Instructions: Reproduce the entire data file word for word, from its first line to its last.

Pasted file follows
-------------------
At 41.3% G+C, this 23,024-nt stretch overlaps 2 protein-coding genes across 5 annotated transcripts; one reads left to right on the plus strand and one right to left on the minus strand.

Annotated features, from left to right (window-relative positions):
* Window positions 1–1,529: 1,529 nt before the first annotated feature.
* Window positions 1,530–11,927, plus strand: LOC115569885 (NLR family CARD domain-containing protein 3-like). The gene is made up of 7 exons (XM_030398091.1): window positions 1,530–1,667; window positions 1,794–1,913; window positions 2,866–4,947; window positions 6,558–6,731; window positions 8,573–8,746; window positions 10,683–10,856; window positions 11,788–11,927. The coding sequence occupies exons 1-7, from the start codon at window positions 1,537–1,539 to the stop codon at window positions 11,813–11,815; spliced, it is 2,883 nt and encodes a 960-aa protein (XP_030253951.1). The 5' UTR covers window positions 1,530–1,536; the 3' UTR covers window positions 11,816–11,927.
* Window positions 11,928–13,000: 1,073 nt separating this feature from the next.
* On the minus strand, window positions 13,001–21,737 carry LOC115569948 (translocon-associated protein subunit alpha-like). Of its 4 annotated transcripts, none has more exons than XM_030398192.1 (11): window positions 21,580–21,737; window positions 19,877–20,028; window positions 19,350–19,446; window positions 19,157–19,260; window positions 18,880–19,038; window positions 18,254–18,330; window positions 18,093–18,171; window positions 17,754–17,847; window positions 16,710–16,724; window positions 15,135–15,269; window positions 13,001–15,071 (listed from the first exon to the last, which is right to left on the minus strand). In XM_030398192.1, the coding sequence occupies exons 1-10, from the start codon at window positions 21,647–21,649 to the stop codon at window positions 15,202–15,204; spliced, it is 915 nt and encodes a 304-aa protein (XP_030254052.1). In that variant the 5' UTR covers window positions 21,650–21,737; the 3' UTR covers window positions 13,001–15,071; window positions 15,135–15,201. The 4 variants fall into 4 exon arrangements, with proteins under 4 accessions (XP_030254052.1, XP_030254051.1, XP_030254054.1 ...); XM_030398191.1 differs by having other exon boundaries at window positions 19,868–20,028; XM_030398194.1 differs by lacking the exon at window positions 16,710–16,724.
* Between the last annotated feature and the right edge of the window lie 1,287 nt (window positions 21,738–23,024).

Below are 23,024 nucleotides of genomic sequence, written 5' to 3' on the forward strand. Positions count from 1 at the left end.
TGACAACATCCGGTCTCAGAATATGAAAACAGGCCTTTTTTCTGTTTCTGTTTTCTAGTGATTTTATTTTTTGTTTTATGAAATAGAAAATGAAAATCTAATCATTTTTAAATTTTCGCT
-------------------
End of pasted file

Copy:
At 41.3% G+C, this 23,024-nt stretch overlaps 2 protein-coding genes across 5 annotated transcripts; one reads left to right on the plus strand and one right to left on the minus strand.

Annotated features, from left to right (window-relative positions):
* Window positions 1–1,529: 1,529 nt before the first annotated feature.
* Window positions 1,530–11,927, plus strand: LOC115569885 (NLR family CARD domain-containing protein 3-like). The gene is made up of 7 exons (XM_030398091.1): window positions 1,530–1,667; window positions 1,794–1,913; window positions 2,866–4,947; window positions 6,558–6,731; window positions 8,573–8,746; window positions 10,683–10,856; window positions 11,788–11,927. The coding sequence occupies exons 1-7, from the start codon at window positions 1,537–1,539 to the stop codon at window positions 11,813–11,815; spliced, it is 2,883 nt and encodes a 960-aa protein (XP_030253951.1). The 5' UTR covers window positions 1,530–1,536; the 3' UTR covers window positions 11,816–11,927.
* Window positions 11,928–13,000: 1,073 nt separating this feature from the next.
* On the minus strand, window positions 13,001–21,737 carry LOC115569948 (translocon-associated protein subunit alpha-like). Of its 4 annotated transcripts, none has more exons than XM_030398192.1 (11): window positions 21,580–21,737; window positions 19,877–20,028; window positions 19,350–19,446; window positions 19,157–19,260; window positions 18,880–19,038; window positions 18,254–18,330; window positions 18,093–18,171; window positions 17,754–17,847; window positions 16,710–16,724; window positions 15,135–15,269; window positions 13,001–15,071 (listed from the first exon to the last, which is right to left on the minus strand). In XM_030398192.1, the coding sequence occupies exons 1-10, from the start codon at window positions 21,647–21,649 to the stop codon at window positions 15,202–15,204; spliced, it is 915 nt and encodes a 304-aa protein (XP_030254052.1). In that variant the 5' UTR covers window positions 21,650–21,737; the 3' UTR covers window positions 13,001–15,071; window positions 15,135–15,201. The 4 variants fall into 4 exon arrangements, with proteins under 4 accessions (XP_030254052.1, XP_030254051.1, XP_030254054.1 ...); XM_030398191.1 differs by having other exon boundaries at window positions 19,868–20,028; XM_030398194.1 differs by lacking the exon at window positions 16,710–16,724.
* Between the last annotated feature and the right edge of the window lie 1,287 nt (window positions 21,738–23,024).

Below are 23,024 nucleotides of genomic sequence, written 5' to 3' on the forward strand. Positions count from 1 at the left end.
TGACAACATCCGGTCTCAGAATATGAAAACAGGCCTTTTTTCTGTTTCTGTTTTCTAGTGATTTTATTTTTTGTTTTATGAAATAGAAAATGAAAATCTAATCATTTTTAAATTTTCGCT